• specifies the name of the secret object that will be created in the same namespace, where ExternalSecret is created.
  • spec.dataFrom specifies the secret name in the AWS Secrets Manager as key and extracttells it to retrieve all key/value secrets.
cat > app-secret.yaml <<EOF
kind: ExternalSecret
  name: app-secret
  refreshInterval: 1m
    name: global-secret-store
    kind: ClusterSecretStore
    name: app-secret
    creationPolicy: Owner
  - extract:
      key: app-secret

Finally, go ahead and apply the manifest:

kubectl -n app apply -f app-secret.yaml

If everything went as planned, we should get SecretSynced status for ExternalSecret resource and a new Kubernetes Secret resource called app-secret should be created.

kubectl -n app get externalsecret
kubectl -n app get secret app-secret

What just happened?

  • ExternalSecret was able to authenticate to AWS Secrets Manager using the cluster-scoped secret store.
  • ExternalSecret was able to fetch the secret data and create the Kubernetes Secret object.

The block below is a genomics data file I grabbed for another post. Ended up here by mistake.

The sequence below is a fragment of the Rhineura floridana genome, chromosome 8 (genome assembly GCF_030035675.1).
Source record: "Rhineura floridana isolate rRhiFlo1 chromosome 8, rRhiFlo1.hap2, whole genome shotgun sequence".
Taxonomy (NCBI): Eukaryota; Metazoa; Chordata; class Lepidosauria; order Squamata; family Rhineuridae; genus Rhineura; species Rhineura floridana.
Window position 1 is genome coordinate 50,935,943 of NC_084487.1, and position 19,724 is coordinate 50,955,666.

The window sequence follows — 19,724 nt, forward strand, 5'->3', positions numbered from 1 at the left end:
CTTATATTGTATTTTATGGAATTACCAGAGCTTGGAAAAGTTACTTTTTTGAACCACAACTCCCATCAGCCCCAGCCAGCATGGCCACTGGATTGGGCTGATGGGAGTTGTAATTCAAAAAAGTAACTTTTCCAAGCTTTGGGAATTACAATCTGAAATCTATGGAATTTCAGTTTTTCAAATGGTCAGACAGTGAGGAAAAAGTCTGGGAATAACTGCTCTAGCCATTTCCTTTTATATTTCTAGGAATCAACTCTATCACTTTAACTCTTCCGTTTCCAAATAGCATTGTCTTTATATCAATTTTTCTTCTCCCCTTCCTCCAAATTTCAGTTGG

Consume the secret from the Pod

Now, that the ExternalSecret was able to retrieve the secrets from AWS Secrets Manager and on-the-fly create the Kubernetes Secret for us. We can reference this secret app-secret as usual from the Pod, without any application modification.

Let’s go ahead and apply the following Pod manifest and see if our container has the secret data in its environment variable.

cat > app-pod.yaml <<EOF
apiVersion: v1
kind: Pod
  name: app-pod
    - name: app
      command: [ "/bin/sh", "-c", "env" ]
      - secretRef:
          name: app-secret

And apply the manifest:

kubectl -n app apply -f app-pod.yaml

Once, applied. The Pod will create a single container and runs env command and exits. We can check the Pod log to verify that our secret data was indeed available as an environment variable.

kubectl -n app logs app-pod | egrep 'username|password'

🎉 Congratulations on successfully integrating AWS Secrets Manager on Kubernetes using External Secrets Operator.

External Secrets Operator is a mature and popular open source project with great community engagement. It is well-tested and stable for production workloads with high-availability features for managing and synchronizing large-scale secrets and supports many popular external secrets providers like HashiCorp Vault, Google Secrets Manager, Azure Key Vault, and many more.

Since External Secrets provides the same ease of use as Kubernetes native Secret objects, it doesn’t require any application modifications, and existing application leveraging Secret object works out of the box without any changes.